a central processing unit as defined above.
The above and other objects, features and advantages of the invention will be apparent from the following detailed description of illustrative embodiments which is to be read in connection with the accompanying drawings, in which:
FIG. 1 is a schematic diagram of a data processing apparatus comprising a central processing unit and a cache memory;
FIG. 2 is a schematic diagram of a cache memory according to an embodiment of the present invention;
FIG. 3 is a schematic diagram showing the cache memory of FIG. 2 operating in a serial access mode;
FIG. 4 is a schematic diagram showing the cache memory of FIG. 2 operating in a parallel access mode; and
FIG. 5 is a schematic diagram of a profetch unit.
Referring now to FIG. 1, a data processing apparatus comprises a central processing unit (CPU) 100 and a cache memory (RAM) 110. The CPU 100 and the cache memory 110 may be fabricated as respective parts of a common integrated circuit.
The operation of the CPU and the cache RAM is shown in highly simplified form in FIG. 1. The CPU comprises a processor core 102 for executing data processing instructions and a prefetch unit 104 for retrieving and buffering instructions from the cache RAM 110.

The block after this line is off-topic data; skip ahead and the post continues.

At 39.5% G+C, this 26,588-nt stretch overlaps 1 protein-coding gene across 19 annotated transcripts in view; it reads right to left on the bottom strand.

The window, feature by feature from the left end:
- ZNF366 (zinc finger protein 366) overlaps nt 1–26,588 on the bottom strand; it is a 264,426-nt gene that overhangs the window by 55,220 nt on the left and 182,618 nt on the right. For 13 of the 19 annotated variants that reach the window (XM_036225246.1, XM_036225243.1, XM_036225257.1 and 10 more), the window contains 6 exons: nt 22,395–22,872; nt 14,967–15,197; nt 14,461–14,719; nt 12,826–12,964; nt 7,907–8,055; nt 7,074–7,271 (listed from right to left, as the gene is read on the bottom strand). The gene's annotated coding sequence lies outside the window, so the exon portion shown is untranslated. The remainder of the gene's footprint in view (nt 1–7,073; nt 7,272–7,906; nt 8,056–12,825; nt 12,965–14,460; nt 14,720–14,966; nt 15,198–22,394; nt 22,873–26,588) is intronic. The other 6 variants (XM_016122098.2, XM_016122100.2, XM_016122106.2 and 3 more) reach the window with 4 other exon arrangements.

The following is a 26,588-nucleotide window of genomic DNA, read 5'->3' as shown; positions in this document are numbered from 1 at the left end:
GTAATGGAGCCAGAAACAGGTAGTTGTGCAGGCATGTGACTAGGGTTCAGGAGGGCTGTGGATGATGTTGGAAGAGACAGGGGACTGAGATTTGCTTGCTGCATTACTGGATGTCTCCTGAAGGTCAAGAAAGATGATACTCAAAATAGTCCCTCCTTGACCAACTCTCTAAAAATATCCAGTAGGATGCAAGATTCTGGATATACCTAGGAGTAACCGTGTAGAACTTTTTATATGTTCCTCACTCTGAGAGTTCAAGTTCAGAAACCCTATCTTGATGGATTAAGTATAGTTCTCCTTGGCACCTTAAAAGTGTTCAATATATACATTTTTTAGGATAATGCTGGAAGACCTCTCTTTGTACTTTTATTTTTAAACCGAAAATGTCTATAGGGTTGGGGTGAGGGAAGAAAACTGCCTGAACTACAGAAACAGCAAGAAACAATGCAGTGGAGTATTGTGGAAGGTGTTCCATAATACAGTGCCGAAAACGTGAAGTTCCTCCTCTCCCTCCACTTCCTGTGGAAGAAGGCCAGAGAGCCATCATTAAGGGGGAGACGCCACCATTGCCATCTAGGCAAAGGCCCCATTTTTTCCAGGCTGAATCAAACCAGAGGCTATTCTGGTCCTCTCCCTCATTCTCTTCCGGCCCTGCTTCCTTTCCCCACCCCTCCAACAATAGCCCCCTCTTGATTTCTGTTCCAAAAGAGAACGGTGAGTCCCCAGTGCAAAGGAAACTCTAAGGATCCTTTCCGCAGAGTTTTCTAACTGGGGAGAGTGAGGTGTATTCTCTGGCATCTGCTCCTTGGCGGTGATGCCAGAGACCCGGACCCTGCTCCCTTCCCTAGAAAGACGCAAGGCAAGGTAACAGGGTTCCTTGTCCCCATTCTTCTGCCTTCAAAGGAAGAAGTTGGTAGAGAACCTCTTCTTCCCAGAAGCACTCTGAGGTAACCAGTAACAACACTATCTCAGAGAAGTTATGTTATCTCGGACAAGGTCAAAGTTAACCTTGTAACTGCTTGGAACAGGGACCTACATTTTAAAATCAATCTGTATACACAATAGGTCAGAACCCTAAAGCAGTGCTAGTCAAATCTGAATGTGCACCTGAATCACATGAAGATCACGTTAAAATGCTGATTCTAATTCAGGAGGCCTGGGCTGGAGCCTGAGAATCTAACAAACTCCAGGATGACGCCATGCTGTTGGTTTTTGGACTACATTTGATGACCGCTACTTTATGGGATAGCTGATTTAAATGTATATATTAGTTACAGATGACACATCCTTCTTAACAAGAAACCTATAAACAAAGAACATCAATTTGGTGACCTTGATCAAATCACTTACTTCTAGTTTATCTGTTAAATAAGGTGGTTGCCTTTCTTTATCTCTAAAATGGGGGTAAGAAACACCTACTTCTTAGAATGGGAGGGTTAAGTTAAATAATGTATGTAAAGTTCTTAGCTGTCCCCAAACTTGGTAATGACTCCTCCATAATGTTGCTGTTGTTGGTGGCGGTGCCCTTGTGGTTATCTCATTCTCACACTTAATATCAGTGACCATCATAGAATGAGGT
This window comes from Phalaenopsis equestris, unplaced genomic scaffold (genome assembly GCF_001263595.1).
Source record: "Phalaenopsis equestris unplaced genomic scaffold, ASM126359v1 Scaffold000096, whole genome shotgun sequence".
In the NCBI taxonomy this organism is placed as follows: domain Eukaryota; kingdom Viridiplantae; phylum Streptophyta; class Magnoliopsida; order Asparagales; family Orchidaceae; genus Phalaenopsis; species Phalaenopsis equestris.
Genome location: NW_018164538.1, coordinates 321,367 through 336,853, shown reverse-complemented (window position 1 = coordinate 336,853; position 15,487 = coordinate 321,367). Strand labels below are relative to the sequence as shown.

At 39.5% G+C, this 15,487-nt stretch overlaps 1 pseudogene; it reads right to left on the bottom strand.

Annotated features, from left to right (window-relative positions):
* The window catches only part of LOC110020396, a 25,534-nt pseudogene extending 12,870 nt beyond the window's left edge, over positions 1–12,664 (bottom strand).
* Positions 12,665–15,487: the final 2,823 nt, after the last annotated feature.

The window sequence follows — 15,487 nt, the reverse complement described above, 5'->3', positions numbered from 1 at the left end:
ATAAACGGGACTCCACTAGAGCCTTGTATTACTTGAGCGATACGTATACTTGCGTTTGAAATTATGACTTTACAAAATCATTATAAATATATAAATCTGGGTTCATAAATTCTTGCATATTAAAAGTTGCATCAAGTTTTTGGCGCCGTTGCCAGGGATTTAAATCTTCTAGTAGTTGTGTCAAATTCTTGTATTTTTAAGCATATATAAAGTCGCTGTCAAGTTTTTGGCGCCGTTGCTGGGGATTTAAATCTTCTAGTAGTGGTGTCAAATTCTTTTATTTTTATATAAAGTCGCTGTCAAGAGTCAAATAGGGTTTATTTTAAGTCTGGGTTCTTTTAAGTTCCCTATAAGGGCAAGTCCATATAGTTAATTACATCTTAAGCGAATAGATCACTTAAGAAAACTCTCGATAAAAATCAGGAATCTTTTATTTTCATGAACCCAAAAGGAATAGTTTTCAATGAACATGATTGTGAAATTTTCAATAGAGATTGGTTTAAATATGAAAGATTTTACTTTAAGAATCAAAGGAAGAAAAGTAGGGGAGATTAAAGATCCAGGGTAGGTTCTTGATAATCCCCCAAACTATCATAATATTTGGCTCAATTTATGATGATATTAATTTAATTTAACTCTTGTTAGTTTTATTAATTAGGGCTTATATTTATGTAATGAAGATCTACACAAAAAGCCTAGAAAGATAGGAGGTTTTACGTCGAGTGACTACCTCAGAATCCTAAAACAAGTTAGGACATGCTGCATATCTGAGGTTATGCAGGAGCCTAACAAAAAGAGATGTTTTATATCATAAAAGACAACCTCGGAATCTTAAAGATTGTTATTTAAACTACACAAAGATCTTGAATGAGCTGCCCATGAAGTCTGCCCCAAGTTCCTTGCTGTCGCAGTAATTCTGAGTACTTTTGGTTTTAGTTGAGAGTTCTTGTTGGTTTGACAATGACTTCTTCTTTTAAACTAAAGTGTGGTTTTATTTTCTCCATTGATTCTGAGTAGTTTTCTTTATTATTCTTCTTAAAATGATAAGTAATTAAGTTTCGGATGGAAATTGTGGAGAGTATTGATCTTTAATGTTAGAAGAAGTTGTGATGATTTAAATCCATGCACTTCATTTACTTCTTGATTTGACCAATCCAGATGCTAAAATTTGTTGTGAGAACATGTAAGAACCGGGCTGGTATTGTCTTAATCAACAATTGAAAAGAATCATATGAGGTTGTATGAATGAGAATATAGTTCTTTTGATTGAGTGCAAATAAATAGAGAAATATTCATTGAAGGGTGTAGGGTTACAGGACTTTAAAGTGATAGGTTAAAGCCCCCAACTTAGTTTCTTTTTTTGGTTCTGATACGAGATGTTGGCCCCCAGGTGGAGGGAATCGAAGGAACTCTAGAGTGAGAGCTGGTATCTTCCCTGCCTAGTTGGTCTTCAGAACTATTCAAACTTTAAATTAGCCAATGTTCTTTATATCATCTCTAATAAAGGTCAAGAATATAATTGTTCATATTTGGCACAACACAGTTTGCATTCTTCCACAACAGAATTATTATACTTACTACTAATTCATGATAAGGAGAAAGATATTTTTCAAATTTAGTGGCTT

In operation, the prefetch unit 104 sends an address to the cache RAM 110, specifying the next instruction to be read from the cache RAM. The instruction is read from the cache RAM and passed back to the prefetch unit 104, where it is stored in a first-in-first-out (FIFO) buffer. The processor core takes instructions from the output of the FIFO buffer for execution.
The prefetch unit also sends a further signal to the cache RAM, referred to as a "parallel/not serial" signal. This signal specifies whether the cache RAM should operate in a serial or a parallel access mode. The generation of the parallel/not serial signal by the prefetch unit 104, and the effect of the parallel/not serial signal on the operation of the cache RAM 110, will be described in more detail below.
The parallel/not serial signal is also supplied to control logic (not shown) which controls the operation of various parts of the cache RAM 110 as described below.
Referring to FIG. 2, the cache memory 110 comprises a tag RAM 120 and a data RAM 130. The tag RAM comprises four tag units 140, each of which comprises 64 tag lines 150. Similarly, the data RAM comprises four data RAM units 160, each having 64 cache lines 170. Each cache line stores eight data words, each comprising 32 bits (four bytes) of data.